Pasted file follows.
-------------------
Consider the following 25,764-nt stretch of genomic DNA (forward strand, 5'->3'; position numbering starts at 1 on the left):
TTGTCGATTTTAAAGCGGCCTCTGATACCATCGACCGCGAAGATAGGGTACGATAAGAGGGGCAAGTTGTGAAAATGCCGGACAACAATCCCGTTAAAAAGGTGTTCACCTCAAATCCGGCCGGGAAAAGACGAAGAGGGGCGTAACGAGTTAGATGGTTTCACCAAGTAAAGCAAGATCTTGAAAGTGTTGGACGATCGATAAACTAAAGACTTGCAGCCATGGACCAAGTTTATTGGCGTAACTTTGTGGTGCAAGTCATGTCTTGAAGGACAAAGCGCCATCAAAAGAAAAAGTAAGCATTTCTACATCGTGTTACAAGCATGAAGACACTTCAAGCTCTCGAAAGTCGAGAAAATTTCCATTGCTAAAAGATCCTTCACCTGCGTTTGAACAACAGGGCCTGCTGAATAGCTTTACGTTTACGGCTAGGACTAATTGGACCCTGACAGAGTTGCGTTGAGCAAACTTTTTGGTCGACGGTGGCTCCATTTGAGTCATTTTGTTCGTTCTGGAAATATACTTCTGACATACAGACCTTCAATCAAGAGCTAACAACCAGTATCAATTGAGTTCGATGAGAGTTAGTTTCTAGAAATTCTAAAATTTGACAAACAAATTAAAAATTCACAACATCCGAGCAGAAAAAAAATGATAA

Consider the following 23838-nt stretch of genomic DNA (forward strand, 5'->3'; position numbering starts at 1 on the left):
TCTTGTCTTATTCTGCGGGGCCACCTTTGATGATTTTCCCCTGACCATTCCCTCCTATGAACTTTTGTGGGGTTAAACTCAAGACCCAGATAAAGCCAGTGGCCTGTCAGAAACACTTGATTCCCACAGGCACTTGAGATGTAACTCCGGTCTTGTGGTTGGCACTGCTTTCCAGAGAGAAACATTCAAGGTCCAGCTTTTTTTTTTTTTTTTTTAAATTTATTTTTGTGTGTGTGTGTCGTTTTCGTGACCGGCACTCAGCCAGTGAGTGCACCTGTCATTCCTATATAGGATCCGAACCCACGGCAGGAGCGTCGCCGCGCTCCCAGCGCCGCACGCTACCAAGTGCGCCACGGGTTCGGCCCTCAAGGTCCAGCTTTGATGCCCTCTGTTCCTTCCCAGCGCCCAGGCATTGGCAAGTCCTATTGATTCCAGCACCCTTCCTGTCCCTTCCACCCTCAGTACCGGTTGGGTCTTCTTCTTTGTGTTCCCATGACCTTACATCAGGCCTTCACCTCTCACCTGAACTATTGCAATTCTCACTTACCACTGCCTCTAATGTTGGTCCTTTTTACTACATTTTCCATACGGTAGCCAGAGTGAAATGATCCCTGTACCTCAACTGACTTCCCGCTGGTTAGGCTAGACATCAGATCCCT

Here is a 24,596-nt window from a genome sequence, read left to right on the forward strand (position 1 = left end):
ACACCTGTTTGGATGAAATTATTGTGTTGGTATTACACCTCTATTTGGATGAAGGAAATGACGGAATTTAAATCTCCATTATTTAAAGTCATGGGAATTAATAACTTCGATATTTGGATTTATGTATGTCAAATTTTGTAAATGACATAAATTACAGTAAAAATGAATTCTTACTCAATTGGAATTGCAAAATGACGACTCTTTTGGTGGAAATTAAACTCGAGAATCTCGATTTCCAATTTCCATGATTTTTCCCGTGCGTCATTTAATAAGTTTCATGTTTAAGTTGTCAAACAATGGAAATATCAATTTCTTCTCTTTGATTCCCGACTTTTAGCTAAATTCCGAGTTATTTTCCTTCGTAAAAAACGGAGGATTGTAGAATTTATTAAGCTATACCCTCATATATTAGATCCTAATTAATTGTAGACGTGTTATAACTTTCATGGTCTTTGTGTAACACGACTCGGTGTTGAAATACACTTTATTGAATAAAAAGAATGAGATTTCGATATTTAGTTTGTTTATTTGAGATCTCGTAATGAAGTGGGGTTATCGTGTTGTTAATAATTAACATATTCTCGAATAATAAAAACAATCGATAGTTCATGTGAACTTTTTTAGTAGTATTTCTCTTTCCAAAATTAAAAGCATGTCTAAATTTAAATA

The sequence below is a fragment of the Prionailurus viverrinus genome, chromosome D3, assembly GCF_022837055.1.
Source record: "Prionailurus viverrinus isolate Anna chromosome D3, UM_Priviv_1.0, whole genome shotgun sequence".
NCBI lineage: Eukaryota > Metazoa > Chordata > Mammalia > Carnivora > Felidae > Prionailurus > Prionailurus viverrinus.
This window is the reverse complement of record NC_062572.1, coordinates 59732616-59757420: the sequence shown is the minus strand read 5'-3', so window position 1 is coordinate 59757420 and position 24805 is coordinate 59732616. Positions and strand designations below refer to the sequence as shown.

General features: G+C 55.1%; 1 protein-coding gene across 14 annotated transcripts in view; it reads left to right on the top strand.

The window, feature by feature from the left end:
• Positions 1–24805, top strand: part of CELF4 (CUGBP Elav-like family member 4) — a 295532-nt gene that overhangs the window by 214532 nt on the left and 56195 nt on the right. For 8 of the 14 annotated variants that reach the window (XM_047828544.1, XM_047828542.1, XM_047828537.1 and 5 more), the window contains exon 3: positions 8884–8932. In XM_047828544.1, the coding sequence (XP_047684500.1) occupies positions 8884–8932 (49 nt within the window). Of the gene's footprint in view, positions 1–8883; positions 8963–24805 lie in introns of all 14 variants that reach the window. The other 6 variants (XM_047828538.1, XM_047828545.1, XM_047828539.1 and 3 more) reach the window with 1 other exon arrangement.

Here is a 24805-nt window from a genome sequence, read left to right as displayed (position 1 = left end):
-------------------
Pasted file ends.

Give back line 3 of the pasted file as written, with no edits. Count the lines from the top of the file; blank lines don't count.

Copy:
Consider the following 23838-nt stretch of genomic DNA (forward strand, 5'->3'; position numbering starts at 1 on the left):